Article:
Back from the Brink. No 7


Lapwing: Lancashire (photo: Sue Tranter)

This is the seventh in a series of articles highlighting some of the remarkable success stories achieved by the RSPB through their work to save some of Britain's rarest birds.

The Lapwing is one of our most conspicuous waders, endearingly charismatic, affectionately known by local names through the UK. However, there has been a decline in the number of Lapwings on lowland wet grasslands as a result of changes in farming practices, changes in land use, drainage and unsuitable grazing. This decline has been to such an extent that in some parts of the UK Lapwings are restricted to nature reserves.

Through research on RSPB reserves, the RSPB has been looking at solutions to halt the decline. Results have shown that the best way to manage land for Lapwings on wet grasslands is to produce a mosaic of flooded and non-flooded ground, with short vegetation, plenty of invertebrates and some semi-permanent pools. Grazing is also vital to maintain the optimum sward, but there needs to be a balance between the correct level of grazing and the risk of nest trampling.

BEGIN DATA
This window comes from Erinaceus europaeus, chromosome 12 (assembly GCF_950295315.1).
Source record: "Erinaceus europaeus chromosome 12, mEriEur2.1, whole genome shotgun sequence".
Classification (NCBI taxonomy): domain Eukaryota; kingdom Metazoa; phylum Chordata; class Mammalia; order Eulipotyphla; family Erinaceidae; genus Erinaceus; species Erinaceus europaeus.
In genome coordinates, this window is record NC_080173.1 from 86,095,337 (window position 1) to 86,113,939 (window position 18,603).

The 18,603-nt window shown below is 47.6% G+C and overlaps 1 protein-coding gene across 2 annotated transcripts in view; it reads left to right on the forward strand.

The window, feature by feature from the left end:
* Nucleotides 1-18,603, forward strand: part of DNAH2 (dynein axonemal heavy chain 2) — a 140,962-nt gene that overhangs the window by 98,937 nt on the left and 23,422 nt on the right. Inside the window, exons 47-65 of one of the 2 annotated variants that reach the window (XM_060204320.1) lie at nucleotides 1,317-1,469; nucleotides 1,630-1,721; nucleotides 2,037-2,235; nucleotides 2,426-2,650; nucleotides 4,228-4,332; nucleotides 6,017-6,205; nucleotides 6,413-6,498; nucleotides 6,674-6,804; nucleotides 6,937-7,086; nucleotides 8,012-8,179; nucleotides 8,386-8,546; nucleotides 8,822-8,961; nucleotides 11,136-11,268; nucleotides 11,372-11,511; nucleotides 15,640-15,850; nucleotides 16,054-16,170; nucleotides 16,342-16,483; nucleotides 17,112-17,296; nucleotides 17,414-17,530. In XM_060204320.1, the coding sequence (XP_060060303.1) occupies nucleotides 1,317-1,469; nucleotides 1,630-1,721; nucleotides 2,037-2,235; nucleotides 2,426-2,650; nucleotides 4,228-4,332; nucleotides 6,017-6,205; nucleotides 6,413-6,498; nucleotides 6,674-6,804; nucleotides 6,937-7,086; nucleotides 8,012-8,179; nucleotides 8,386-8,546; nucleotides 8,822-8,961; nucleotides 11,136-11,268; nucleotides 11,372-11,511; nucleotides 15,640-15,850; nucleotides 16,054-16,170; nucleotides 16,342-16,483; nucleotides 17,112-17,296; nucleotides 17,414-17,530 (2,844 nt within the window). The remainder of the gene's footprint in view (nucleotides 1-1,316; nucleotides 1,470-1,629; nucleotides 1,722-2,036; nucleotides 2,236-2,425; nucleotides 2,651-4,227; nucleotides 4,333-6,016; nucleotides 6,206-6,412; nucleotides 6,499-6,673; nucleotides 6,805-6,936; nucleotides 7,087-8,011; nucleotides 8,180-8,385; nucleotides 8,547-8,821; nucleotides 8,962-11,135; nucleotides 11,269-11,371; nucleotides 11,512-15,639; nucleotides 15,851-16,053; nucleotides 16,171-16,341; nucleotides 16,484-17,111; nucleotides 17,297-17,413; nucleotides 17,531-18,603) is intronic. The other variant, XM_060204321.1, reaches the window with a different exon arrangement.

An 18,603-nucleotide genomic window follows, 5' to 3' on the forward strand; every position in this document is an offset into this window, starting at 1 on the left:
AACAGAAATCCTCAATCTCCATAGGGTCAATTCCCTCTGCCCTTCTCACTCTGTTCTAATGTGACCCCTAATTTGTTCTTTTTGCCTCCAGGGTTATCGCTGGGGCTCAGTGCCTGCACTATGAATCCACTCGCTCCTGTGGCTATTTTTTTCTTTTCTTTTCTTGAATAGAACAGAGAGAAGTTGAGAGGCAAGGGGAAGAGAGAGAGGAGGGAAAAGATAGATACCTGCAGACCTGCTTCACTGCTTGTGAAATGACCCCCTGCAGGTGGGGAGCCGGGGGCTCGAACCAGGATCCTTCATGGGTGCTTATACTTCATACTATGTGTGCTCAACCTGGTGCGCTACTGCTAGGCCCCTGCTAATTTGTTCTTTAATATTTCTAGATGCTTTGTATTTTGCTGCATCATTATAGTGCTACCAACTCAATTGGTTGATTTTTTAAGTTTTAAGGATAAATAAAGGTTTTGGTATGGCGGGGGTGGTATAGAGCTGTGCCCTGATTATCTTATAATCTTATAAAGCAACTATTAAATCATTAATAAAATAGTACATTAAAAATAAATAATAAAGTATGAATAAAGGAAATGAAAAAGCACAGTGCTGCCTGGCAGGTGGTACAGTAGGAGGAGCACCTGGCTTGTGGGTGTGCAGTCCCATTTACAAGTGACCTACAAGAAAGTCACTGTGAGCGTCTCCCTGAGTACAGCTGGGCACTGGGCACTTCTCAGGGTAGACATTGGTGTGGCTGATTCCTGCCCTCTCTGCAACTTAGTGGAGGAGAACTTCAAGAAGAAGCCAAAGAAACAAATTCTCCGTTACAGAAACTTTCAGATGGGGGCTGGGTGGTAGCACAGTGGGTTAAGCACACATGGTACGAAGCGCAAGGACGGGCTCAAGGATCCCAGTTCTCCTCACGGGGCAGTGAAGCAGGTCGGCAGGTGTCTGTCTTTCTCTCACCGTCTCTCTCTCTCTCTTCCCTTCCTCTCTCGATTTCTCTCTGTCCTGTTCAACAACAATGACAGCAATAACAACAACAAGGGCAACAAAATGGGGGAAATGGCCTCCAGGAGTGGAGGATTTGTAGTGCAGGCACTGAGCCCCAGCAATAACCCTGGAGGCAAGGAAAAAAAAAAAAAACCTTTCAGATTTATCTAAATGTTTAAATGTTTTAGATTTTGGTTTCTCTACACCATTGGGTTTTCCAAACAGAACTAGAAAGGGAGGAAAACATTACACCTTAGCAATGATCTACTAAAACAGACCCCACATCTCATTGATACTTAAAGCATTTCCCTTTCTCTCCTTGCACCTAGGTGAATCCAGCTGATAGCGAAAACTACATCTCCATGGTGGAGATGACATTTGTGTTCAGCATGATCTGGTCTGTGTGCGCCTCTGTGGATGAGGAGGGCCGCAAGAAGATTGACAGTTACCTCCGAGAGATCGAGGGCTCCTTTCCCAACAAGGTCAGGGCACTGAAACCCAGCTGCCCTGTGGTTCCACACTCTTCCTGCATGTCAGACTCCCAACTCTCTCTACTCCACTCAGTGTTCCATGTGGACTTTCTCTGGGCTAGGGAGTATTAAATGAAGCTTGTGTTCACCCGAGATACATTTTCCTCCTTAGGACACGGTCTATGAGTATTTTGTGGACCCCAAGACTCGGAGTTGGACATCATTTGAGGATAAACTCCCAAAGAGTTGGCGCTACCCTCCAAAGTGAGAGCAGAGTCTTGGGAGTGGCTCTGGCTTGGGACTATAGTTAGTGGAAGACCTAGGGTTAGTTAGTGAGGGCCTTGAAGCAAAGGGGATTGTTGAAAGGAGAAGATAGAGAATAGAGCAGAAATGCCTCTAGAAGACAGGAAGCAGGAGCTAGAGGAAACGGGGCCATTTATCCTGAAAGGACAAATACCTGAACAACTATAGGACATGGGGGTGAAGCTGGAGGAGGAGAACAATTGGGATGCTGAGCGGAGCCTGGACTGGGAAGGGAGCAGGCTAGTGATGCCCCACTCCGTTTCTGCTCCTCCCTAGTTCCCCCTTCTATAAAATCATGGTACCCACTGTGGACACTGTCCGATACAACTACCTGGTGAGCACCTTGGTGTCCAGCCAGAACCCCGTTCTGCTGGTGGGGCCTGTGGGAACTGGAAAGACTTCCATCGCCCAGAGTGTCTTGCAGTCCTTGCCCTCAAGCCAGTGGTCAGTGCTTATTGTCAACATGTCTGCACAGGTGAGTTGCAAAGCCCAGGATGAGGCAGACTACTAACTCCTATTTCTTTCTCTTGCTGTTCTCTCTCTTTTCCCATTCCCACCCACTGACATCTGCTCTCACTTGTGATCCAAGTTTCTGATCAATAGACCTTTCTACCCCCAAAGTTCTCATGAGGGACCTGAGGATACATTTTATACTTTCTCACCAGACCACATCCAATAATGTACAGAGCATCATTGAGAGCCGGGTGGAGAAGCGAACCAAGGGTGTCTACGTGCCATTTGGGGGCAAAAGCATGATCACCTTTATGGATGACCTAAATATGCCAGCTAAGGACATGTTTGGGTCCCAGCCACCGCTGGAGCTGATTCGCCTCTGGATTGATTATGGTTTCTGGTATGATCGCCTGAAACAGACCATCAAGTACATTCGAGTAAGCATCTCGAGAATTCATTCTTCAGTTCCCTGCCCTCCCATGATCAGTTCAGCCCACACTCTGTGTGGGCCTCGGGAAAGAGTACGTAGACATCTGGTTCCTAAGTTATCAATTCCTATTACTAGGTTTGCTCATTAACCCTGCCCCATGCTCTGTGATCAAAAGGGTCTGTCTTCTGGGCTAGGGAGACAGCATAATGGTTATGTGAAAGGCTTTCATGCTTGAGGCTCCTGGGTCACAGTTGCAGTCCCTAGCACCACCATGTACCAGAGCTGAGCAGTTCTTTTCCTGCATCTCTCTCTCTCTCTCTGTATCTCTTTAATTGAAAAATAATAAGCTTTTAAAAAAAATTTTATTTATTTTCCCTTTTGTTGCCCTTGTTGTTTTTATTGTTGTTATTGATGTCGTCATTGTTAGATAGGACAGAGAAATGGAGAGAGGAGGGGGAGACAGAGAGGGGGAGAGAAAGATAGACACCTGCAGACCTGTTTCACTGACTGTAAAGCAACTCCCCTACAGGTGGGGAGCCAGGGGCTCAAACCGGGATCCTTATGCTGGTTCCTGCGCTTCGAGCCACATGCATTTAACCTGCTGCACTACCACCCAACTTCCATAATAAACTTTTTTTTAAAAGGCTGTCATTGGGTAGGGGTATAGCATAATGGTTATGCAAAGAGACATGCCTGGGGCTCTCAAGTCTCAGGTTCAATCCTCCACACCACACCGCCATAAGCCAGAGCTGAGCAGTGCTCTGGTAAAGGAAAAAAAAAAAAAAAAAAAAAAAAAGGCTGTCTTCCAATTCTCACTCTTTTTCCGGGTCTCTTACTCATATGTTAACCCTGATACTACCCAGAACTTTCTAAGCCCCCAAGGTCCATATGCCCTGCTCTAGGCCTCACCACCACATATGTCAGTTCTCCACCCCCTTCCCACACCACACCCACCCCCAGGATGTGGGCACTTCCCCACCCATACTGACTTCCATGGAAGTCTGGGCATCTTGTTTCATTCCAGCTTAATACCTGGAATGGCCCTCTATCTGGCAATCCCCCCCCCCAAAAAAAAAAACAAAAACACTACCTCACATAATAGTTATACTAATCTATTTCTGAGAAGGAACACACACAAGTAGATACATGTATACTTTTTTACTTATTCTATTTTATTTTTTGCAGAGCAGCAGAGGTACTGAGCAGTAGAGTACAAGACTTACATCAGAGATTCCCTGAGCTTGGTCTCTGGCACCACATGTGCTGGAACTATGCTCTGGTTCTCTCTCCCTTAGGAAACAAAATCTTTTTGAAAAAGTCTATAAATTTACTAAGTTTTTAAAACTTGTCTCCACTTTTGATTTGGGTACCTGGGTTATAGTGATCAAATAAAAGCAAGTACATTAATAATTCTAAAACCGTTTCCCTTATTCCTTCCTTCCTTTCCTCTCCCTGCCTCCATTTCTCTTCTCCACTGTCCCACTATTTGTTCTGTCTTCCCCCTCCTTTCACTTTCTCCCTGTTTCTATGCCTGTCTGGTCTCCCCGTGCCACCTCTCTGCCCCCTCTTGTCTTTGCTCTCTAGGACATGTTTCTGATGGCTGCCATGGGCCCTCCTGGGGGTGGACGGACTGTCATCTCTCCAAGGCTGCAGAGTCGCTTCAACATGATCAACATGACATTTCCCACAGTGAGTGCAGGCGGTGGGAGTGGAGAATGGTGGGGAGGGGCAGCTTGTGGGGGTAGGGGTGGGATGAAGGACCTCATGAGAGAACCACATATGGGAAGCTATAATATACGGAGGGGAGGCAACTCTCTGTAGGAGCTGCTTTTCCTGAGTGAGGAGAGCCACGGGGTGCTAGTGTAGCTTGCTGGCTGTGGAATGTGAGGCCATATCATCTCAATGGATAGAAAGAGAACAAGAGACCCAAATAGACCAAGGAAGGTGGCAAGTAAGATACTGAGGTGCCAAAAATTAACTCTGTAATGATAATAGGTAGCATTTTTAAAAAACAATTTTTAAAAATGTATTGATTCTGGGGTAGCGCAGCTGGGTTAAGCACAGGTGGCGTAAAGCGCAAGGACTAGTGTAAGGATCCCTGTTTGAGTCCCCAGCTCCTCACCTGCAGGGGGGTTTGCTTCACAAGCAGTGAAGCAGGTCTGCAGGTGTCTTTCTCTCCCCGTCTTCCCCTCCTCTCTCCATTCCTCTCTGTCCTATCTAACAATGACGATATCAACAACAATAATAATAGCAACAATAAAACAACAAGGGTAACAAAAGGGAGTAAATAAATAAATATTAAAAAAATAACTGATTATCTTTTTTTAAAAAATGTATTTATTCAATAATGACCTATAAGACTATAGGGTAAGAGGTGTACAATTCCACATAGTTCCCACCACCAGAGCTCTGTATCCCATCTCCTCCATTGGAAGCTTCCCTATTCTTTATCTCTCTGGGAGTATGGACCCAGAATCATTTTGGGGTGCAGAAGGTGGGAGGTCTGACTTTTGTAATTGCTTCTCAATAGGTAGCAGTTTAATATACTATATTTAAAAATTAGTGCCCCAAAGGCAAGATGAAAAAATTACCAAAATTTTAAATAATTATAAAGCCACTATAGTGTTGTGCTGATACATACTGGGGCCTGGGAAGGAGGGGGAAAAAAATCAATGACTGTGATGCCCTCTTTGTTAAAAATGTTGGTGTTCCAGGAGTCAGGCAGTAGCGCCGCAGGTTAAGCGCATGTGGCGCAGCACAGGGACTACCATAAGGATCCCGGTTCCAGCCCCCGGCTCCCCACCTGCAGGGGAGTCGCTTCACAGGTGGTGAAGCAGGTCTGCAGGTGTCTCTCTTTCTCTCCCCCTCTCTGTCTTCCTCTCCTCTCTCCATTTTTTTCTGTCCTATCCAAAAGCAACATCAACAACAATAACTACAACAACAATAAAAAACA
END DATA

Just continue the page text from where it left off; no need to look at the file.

As a result Lapwing numbers are being maintained on the RSPB's lowland wet grassland reserves in contrast to the national trend. Managing land for Lapwings also has benefits for other wading birds, such as Black-tailed Godwits, Snipe and Redshanks. Research is also ongoing to find ways to increase the number of chicks that fledge, as well as investigating low cost ways of creating wet patches on drier areas of land, and working out how to increase densities of invertebrate food for Lapwing chicks.

For further details of how the work of the RSPB has led to this conservation success story, click here to read a PDF which gives the full story.

If you like this sort of work then please consider donating to, or joining, the RSPB.

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